Joie (hymnia) wrote,
Joie
hymnia

It's that time of year again.

Time to start talking politics. Election Day in the US is just a few weeks away. Unfortunatly, I've been too busy to ponder the issues as deeply as I'd like. But I do have some nice fluffy quiz results to share, and a link or two to some articles/sites that I think provide food for thought.

First, the quiz, which I grabbed from buongiornodaisy:

You scored as Old School Democrat. Old school Democrats emphasize economic justice and opportunity. The Democratic ideal is best summarized by the Four Freedoms: freedom of speech, freedom of worship, freedom from want, and freedom from fear.

</td>

Old School Democrat

75%

Socially Conservative Republican

70%

Foreign Policy Hawk

65%

Green

60%

Pro Business Republican

60%

New Democrat

55%

Libertarian

45%

What's Your Political Philosophy?
created with QuizFarm.com


As happens to me often on political quizzes, my results seem to suffer from dissociative identity disorder.

Anyway...here are the links.

A couple of posts by Patterico about the Iraq war that I've been mulling over:

1. Phil Carter is back from Iraq, and has an op-ed in the New York Times that you can read here. Any supporter of the war needs to read it. Carter says:

The war I knew was infinitely more complex, contradictory and elusive than the one described in the network news broadcasts or envisioned in the new field manual. When I finally left Baquba, the violent capital of Iraq’s Diyala Province, I found myself questioning many aspects of our mission and our accomplishments, both in a personal search for meaning and a quest to gather lessons that might help those soldiers who will follow me.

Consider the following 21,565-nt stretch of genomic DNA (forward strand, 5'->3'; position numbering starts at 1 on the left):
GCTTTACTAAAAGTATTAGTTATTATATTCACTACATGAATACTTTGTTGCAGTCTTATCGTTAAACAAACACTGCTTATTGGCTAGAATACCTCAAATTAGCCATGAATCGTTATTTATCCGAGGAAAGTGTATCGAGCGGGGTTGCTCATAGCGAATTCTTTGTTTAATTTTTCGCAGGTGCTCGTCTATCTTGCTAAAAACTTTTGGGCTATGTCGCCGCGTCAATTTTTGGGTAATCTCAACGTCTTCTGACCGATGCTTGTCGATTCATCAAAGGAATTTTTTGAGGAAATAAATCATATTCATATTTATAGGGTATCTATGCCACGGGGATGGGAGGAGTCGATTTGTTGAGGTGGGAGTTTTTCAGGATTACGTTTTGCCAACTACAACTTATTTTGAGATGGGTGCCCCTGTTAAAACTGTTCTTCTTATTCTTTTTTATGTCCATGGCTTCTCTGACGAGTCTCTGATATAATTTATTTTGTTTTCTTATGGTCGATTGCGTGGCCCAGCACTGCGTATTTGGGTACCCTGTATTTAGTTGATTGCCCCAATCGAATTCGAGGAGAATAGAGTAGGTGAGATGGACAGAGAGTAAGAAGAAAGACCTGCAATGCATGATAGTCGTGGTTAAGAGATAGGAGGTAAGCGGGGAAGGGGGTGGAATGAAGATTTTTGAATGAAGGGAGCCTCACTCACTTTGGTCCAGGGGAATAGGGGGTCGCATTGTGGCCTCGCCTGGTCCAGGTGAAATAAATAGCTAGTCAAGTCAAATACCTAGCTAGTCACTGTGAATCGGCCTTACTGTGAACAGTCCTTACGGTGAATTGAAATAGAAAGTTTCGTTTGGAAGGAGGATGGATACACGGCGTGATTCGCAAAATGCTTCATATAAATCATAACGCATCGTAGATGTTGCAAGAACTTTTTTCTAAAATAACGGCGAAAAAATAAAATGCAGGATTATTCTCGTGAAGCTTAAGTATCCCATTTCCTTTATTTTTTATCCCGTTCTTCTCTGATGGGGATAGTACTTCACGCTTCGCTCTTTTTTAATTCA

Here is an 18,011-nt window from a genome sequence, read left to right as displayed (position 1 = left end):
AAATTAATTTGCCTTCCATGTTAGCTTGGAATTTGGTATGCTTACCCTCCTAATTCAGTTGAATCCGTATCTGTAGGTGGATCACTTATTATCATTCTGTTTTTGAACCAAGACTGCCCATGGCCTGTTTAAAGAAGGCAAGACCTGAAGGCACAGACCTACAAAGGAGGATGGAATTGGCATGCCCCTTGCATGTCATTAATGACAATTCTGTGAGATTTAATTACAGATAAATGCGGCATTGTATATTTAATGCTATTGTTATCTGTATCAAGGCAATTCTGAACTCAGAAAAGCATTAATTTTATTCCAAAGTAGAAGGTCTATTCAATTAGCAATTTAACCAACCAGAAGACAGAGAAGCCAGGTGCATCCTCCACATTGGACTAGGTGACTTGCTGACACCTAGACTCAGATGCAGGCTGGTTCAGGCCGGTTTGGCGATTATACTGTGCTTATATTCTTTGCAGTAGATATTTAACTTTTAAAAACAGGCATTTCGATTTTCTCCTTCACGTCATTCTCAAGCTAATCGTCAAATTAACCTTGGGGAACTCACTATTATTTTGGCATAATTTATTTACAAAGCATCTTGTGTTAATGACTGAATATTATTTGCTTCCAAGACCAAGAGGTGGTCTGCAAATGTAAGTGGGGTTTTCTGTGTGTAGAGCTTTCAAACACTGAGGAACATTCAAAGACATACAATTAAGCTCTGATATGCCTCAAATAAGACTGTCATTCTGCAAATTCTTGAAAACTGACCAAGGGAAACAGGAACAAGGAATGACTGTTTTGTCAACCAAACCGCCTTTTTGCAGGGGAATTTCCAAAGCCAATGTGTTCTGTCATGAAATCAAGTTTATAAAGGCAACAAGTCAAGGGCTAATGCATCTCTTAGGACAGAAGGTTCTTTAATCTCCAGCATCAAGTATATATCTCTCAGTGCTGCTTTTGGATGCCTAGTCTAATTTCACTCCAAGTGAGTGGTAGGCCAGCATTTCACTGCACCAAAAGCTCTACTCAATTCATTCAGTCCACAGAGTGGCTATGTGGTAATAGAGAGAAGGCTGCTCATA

2. I have probably never agreed with Goldberg as totally as I do in this opening passage. He puts into words several concepts that I have been thinking myself lately — namely, the war was a mistake given what we know now, but it was the right call based on what we knew at the time.

And a recent article from the Sojourners blog; the comments occupied my mind as much as, if not more than, the original article, so I recommend reading them as well:

But the wind is changing at Bethel, and among a new generation of evangelical students across the country. Yesterday was a dramatic demonstration of that change, one that will be most significant for both faith and politics in America.

I started my day at Bethel by speaking in chapel and asking a new generation to "clear up the confusion" in this nation about what it means to follow Jesus. I asked them if they wanted to be true evangelicals, defined by the root meaning of the word "evangel," which literally means "good news."


My own comment on the article debunks a false soundbite that has been a pet peeve of mine since 2004, so I'm reproducing it here for the benefit of my flist:

Abortions did not increase under Bush. Here is the article at FactCheck.Org debunking the claim: http://www.factcheck.org/ article...rticle330m.html

The article explains why the CDC's numbers are not helpful in determining the truth of the matter. Our best source of info on abortion statistics is the Guttmacher Institute, and their numbers show the claim to be false.

I don't necessarily disagree with the idea that there are important ways society can discourage abortion without totally prohibiting it (although I personally believe it should be prohibited legally as well as prevented by other means). I would like to see that position supported by facts, however, rather than information that is demonstrably false.


Joie
Tags: politics, quiz resluts
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